Children as young as six are being sexually abused by peacekeepers and aid workers, says a leading UK charity. Children in post-conflict areas are being abused by the very people drafted into such zones to help look after them, says Save the Children. After research in Ivory Coast, southern Sudan and Haiti, the charity said an international watchdog should be created to deal with the issue. The UN has said it welcomes the report, which it will study closely.

Save the Children said the most shocking aspect of child sex abuse is that most of it goes unreported and unpunished, with children too scared to speak out. A 13-year-old girl described to the BBC how 10 UN peacekeepers gang-raped her in a field near her Ivory Coast home, and left her bleeding, trembling and vomiting on the ground. No action has been taken against the soldiers.The report also found that aid workers have been sexually abusing boys and girls.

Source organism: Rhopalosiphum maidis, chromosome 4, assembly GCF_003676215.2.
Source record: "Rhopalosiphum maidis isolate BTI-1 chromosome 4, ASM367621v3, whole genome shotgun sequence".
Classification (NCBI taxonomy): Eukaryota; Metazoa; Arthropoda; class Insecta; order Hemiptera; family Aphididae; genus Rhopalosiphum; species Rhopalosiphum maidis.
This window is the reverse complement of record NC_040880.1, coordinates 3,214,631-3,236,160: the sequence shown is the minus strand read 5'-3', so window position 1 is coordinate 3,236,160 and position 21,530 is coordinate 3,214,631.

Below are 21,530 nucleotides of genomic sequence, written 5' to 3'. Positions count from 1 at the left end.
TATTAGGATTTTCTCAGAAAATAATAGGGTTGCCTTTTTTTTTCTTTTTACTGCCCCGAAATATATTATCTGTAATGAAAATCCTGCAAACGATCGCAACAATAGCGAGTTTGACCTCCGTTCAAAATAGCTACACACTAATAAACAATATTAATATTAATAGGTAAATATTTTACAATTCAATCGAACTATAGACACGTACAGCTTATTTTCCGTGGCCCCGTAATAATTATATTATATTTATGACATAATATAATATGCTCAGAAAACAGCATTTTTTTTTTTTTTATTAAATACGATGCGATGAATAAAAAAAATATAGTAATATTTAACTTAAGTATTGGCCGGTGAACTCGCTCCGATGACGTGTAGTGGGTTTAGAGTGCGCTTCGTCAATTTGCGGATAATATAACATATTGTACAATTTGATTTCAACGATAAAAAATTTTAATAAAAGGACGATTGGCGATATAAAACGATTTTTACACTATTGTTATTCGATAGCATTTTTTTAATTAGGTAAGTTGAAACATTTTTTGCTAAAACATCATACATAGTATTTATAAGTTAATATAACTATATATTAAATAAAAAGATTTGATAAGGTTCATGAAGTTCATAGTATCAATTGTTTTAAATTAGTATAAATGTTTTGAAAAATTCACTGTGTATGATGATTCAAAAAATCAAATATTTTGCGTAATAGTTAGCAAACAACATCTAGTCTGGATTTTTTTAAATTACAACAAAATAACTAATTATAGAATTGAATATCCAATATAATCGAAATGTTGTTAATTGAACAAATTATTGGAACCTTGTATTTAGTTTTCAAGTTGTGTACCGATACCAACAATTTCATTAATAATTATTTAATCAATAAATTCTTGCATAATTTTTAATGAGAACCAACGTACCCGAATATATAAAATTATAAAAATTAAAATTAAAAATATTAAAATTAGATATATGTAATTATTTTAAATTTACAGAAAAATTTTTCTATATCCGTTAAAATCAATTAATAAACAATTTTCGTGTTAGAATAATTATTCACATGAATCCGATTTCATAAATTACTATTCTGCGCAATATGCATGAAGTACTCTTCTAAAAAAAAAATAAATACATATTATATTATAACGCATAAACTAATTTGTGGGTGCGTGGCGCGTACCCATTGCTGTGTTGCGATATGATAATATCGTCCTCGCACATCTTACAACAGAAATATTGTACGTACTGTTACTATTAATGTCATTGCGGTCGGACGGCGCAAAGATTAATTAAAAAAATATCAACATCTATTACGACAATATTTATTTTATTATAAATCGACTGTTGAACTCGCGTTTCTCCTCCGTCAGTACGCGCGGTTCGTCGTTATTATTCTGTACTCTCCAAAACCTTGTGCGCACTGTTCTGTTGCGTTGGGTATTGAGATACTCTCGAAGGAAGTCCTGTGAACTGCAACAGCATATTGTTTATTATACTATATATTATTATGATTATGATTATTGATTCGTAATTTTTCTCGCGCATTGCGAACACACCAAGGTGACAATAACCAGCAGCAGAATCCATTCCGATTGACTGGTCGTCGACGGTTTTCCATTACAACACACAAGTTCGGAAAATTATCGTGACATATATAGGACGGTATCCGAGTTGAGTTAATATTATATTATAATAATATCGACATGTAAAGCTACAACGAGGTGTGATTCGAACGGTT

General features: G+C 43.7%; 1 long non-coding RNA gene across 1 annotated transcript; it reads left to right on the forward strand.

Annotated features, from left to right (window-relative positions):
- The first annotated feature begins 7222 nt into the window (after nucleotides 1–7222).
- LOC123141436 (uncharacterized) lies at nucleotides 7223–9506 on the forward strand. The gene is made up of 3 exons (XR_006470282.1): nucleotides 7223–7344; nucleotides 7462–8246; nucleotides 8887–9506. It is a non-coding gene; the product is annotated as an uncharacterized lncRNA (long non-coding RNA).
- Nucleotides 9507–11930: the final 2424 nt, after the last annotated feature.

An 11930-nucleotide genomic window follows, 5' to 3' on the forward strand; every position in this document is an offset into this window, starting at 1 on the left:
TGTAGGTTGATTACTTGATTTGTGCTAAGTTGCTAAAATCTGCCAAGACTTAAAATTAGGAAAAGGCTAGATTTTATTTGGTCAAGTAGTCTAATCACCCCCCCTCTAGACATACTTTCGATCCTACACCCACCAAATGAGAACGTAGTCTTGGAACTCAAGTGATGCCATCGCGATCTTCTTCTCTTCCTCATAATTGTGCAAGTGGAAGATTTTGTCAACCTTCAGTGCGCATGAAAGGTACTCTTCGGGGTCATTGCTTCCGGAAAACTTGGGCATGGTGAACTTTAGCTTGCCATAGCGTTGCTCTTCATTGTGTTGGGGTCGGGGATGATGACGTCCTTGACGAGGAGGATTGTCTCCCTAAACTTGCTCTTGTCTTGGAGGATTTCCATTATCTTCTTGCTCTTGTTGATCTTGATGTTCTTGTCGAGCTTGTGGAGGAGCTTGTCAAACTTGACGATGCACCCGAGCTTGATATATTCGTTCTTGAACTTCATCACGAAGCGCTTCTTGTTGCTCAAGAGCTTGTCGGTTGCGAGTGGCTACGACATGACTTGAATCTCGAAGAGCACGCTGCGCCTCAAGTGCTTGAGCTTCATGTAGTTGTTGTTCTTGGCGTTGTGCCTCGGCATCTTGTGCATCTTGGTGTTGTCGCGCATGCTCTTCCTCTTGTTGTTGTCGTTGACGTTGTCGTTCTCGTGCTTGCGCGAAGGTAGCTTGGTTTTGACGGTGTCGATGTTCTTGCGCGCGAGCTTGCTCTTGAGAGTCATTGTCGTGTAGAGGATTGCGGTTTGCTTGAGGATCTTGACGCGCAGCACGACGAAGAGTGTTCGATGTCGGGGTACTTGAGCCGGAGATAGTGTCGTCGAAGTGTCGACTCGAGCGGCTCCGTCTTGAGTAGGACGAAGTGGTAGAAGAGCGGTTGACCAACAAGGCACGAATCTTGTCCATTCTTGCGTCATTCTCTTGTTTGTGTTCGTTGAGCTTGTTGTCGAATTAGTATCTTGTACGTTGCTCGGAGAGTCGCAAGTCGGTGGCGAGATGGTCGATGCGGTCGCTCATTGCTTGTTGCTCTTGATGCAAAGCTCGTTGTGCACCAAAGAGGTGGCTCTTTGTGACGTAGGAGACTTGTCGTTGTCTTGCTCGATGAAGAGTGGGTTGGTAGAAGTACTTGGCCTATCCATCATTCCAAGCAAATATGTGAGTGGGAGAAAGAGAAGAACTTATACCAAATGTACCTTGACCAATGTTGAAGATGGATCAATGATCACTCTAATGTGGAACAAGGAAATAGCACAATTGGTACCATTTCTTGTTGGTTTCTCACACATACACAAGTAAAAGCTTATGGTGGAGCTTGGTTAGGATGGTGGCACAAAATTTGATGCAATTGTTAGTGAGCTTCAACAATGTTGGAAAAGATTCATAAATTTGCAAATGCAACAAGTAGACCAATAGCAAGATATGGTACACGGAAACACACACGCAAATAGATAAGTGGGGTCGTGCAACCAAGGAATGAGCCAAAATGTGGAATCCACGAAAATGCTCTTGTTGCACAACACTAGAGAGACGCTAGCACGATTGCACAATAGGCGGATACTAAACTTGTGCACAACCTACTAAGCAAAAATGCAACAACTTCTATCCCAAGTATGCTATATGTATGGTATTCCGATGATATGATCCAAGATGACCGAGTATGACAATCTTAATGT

After research involving hundreds of children from Ivory Coast, southern Sudan and Haiti, the charity said better reporting mechanisms needed to be introduced to deal with what it called “endemic failures” in responding to reported cases of abuse. It also said efforts should be made to strengthen worldwide child protection systems.

Heather Kerr, Save the Children’s Ivory Coast country director, says little is being done to support the victims. “It’s a minority of people but they are using their power to sexually exploit children and children that don’t have the voice to report about this. “They are suffering sexual exploitation and abuse in silence.” Save the Children says the international community has promised a policy of zero-tolerance to child sexual abuse, but that this is not being followed up by action on the ground.

A UN spokesman, Nick Birnback, said that it was impossible to ensure “zero incidents” within an organisation that has up to 200,000 personnel serving around the world. “What we can do is get across a message of zero tolerance, which for us means zero complacency when credible allegations are raised and zero impunity when we find that there has been malfeasance that’s occurred,” he told the BBC.